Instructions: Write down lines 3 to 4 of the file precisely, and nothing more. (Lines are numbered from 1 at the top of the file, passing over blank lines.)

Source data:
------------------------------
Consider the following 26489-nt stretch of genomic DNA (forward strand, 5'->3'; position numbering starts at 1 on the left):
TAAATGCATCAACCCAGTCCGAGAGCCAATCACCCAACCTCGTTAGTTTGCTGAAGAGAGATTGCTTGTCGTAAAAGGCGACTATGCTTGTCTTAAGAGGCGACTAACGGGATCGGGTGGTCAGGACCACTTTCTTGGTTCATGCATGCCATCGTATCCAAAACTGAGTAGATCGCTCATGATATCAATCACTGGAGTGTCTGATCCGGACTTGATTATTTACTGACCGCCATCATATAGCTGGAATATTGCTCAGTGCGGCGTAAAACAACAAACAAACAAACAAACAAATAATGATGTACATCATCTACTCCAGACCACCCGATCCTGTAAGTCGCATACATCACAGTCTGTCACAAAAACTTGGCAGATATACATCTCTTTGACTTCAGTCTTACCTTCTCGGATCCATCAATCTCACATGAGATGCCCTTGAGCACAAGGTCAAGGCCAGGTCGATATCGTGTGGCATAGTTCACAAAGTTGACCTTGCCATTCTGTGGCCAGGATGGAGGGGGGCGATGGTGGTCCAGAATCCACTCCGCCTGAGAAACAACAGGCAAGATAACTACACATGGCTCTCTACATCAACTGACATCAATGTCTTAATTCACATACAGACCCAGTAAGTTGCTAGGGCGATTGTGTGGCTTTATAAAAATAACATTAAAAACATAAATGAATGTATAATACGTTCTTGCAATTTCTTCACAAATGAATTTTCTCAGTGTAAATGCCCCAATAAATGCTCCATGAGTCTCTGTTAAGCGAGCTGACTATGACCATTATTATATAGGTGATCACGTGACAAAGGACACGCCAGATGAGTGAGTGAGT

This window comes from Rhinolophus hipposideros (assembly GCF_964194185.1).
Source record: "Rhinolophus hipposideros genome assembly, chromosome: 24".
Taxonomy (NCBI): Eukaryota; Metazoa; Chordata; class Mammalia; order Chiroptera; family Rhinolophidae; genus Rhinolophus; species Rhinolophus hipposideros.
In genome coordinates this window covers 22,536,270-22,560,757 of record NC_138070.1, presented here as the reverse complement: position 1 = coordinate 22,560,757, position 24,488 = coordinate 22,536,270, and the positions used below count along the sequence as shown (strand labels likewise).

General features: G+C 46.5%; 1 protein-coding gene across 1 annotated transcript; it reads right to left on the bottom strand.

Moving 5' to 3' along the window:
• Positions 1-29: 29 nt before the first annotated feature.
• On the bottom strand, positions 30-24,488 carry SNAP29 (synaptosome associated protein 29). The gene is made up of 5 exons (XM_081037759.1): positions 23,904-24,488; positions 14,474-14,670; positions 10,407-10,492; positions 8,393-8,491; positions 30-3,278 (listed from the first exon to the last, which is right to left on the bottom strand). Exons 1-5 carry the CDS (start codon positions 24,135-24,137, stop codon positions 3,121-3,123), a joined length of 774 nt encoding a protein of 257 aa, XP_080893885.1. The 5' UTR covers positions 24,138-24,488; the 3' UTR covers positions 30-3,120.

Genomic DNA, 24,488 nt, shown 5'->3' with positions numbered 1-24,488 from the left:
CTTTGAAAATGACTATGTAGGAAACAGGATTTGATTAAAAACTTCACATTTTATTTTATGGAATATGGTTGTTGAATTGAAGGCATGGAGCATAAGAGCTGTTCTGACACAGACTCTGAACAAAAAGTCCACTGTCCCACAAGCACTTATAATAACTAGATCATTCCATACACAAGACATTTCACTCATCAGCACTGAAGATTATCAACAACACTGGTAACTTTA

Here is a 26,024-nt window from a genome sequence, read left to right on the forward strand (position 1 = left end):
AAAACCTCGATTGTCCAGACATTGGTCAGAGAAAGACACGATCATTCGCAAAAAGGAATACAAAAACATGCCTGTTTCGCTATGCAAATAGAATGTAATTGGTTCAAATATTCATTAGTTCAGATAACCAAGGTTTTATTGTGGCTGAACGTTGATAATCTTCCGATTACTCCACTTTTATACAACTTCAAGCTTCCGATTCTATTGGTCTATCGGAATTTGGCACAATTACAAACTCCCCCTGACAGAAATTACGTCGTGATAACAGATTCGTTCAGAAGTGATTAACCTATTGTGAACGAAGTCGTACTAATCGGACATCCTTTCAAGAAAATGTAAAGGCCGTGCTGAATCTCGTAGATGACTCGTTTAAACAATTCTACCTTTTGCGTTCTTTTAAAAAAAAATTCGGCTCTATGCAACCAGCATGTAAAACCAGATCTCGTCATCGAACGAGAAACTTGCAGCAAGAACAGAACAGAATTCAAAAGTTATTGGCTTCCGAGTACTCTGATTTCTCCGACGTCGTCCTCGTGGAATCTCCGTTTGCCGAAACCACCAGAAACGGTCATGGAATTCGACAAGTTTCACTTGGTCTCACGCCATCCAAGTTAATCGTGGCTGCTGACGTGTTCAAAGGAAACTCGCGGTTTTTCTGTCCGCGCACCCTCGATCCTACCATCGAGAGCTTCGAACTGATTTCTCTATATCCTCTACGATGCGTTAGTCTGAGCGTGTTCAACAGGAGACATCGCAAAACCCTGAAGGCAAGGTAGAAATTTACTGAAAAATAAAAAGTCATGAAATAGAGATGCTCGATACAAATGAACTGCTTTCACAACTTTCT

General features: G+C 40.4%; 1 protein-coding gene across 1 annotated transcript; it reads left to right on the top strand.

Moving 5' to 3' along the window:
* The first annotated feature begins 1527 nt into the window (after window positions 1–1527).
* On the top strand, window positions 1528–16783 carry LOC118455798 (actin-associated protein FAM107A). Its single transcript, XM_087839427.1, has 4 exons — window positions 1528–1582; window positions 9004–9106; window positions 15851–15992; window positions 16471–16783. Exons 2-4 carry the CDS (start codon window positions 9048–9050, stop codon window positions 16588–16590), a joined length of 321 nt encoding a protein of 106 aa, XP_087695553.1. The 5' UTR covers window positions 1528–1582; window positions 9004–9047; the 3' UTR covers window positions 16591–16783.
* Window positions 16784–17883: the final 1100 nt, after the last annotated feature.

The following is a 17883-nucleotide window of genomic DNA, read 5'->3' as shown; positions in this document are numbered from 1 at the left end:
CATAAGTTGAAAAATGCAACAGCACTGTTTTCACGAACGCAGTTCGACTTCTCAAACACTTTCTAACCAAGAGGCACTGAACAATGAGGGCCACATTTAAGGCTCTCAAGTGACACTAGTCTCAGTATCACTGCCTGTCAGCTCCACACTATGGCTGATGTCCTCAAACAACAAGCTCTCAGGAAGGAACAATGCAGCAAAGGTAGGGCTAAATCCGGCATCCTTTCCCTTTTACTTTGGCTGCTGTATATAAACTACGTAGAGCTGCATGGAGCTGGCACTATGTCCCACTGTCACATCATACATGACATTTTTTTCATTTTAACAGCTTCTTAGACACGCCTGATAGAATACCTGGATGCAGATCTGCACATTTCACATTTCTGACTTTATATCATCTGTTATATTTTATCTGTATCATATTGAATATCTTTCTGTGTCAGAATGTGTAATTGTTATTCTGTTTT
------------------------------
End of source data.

This window comes from Rhinolophus hipposideros (assembly GCF_964194185.1).
Source record: "Rhinolophus hipposideros genome assembly, chromosome: 24".